gene tech
Regulators need to pay more attention to controlling CRISPR, the revolutionary gene-editing tool, says Jennifer Doudna.

One year on: Doudna, a University of California biochemist who helped invent CRISPR technology in 2012, wrote an editorial in Science yesterday titled "CRISPR's unwanted anniversary."

The anniversary is that of the announcement by a Chinese scientist, He Jiankui, that he had created gene-edited twin girls. That was a medical felony as far as Doudna is concerned, an unnecessary experiment that violated the doctor's rule to avoid causing harm and ignored calls not to proceed.

A moratorium? Forget about it. So how do we stop this from happening again? Since the "CRISPR babies" debacle, scientists have talked about self-regulation. One idea was a moratorium: a self-imposed ban of a few years before anyone tries using the technology on the human germline again. (The germline refers to embryos, sperm, and eggs — anything that, if you edit it, will cause changes that pass down through the generations.) But that's not going to cut it, says Doudna.

"I believe that moratoria are no longer strong enough countermeasures," she writes, adding that there are "moments in the history of every disruptive technology that can make or break its public perception and acceptance."

Tinkering and temptation: Gene-editing has uncounted uses — in research, altering plants, and making novel human medicines. The toolbox will only get better, Doudna says, and "will soon make it possible to introduce virtually any change to any genome with precision." This revolutionary step can "improve the well-being of millions of people."

But the same advances mean that "the temptation to tinker with the human germline" is not going to go away, Doudna says. That language — tinkering and temptation — makes it clear she thinks designer babies are a Pandora's box we might not want to open.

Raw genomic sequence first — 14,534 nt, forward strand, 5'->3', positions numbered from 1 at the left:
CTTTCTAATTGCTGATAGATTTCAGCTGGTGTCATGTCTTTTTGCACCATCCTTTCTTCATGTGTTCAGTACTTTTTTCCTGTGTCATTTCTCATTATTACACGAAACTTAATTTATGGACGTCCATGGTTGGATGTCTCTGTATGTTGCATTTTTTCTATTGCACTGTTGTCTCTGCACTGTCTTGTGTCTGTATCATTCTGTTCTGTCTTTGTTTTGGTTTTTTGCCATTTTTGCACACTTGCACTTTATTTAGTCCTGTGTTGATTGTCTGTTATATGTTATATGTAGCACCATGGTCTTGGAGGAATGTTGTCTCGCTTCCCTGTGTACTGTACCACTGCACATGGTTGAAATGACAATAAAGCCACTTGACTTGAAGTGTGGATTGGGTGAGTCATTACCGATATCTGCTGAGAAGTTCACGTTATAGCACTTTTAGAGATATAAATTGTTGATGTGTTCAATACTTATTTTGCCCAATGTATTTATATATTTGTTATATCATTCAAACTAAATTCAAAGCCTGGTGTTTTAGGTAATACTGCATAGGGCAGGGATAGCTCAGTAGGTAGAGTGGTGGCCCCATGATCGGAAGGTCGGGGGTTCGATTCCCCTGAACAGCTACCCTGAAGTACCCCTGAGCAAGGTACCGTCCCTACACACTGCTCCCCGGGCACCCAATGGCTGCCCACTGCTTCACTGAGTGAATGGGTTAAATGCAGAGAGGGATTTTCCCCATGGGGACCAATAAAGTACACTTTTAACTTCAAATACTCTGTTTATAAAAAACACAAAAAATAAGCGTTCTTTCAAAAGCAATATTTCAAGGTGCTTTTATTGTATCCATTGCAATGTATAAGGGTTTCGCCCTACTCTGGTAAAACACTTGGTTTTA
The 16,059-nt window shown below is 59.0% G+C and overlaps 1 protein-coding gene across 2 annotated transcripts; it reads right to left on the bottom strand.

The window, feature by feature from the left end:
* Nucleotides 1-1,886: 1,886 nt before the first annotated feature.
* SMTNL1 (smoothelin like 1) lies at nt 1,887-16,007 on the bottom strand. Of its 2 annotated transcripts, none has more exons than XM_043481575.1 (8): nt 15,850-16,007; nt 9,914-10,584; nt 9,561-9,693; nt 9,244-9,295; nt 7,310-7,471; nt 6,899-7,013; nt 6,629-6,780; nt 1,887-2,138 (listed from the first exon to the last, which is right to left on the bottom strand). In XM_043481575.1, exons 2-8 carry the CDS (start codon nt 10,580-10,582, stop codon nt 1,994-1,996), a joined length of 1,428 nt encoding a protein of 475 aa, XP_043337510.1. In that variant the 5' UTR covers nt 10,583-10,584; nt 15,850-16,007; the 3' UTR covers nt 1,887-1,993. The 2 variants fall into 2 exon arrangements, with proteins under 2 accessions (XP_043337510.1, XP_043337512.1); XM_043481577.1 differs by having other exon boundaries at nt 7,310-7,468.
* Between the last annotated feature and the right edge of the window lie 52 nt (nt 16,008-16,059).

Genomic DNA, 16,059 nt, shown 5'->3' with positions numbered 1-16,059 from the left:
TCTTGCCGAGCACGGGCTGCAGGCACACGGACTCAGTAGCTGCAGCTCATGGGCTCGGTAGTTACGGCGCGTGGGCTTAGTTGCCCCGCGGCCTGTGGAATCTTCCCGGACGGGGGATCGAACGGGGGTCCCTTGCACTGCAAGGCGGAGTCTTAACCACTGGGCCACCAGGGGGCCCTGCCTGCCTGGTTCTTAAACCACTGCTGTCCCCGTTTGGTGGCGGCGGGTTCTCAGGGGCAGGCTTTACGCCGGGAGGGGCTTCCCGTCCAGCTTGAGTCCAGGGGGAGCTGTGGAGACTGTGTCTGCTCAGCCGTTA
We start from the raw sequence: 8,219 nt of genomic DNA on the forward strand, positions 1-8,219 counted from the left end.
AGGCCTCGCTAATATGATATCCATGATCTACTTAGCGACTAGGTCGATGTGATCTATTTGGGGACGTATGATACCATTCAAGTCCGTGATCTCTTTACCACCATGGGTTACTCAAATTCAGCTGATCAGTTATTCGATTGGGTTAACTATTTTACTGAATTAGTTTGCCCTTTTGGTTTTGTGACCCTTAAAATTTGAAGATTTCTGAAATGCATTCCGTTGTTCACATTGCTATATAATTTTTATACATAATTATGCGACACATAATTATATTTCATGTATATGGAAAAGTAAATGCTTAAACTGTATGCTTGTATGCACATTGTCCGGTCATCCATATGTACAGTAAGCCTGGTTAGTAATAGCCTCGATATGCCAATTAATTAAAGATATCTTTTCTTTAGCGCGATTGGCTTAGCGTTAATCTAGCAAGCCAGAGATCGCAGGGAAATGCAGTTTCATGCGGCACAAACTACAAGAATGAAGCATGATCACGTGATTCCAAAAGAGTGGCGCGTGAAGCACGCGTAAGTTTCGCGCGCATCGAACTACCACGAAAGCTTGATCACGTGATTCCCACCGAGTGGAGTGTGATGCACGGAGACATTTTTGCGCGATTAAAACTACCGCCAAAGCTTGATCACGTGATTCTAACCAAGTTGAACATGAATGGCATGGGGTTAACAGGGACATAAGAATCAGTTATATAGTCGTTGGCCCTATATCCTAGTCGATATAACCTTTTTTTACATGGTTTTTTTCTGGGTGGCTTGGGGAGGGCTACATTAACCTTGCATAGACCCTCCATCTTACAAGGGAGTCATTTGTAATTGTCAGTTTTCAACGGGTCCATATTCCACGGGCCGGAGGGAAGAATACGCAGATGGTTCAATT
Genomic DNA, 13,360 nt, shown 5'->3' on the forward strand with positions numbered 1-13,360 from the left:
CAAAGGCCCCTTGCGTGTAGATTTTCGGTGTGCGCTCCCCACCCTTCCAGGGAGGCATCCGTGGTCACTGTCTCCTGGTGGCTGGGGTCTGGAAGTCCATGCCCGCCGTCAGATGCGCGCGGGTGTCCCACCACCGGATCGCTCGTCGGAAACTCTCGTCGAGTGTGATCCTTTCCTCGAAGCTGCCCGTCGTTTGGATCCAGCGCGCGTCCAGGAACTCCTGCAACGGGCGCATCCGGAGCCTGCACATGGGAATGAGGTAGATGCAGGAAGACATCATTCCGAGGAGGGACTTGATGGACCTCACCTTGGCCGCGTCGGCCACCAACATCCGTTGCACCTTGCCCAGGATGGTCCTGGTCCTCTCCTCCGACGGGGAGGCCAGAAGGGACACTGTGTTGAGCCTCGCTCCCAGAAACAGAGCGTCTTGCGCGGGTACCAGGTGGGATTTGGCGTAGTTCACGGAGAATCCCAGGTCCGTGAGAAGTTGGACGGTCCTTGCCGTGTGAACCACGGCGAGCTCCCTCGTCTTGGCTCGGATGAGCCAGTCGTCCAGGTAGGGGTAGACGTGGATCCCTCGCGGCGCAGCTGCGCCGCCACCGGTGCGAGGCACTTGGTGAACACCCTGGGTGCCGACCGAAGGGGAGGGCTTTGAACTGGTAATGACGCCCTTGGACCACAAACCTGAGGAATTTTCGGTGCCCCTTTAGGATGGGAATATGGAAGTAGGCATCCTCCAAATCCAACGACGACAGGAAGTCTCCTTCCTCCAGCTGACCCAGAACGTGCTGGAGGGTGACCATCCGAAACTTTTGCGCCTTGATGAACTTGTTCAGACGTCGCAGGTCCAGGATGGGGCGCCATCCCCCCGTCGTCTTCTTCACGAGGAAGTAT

Doudna specifically calls out Russia, since a scientist there is bidding to use the technology again to make babies.

Rogue concern: In her editorial, Doudna never says why designer babies worry her so much. But at least part of the answer is that the China case showed how CRISPR gives great power to small teams of scientists — and how finger-wagging is not enough to stop them from doing wrong.

In her own laboratory, Doudna has been dedicating time toward developing antidotes and countermeasures to CRISPR, in case it's used in even more frightening ways — as a weapon, for example.

Time to regulate: The test ahead is how society will use CRISPR. According to Doudna, "stakeholders must engage in thoughtfully crafting regulations of the technology without stifling it."

That sure doesn't sound like strong medicine. But don't underestimate what it means when one of the heroes of the CRISPR story suggests that regulators (that is, governments) "engage, lead, and act."

For example, after Doudna wrote in Foreign Policy that gene editing was racing ahead without regulation, legislators in California passed the first ever law to regulate CRISPR, targeting biohackers.

Conflict of interest: Doudna helped invent the CRISPR tool, and she's one of its biggest beneficiaries, too. A disclosure at the end of her item lists five companies she started and another five on whose boards she sits, including drug giant Johnson & Johnson, all of which has made her a gene-editing multi-multimillionaire.

So if she's telling you she needs help control what she created, believe her.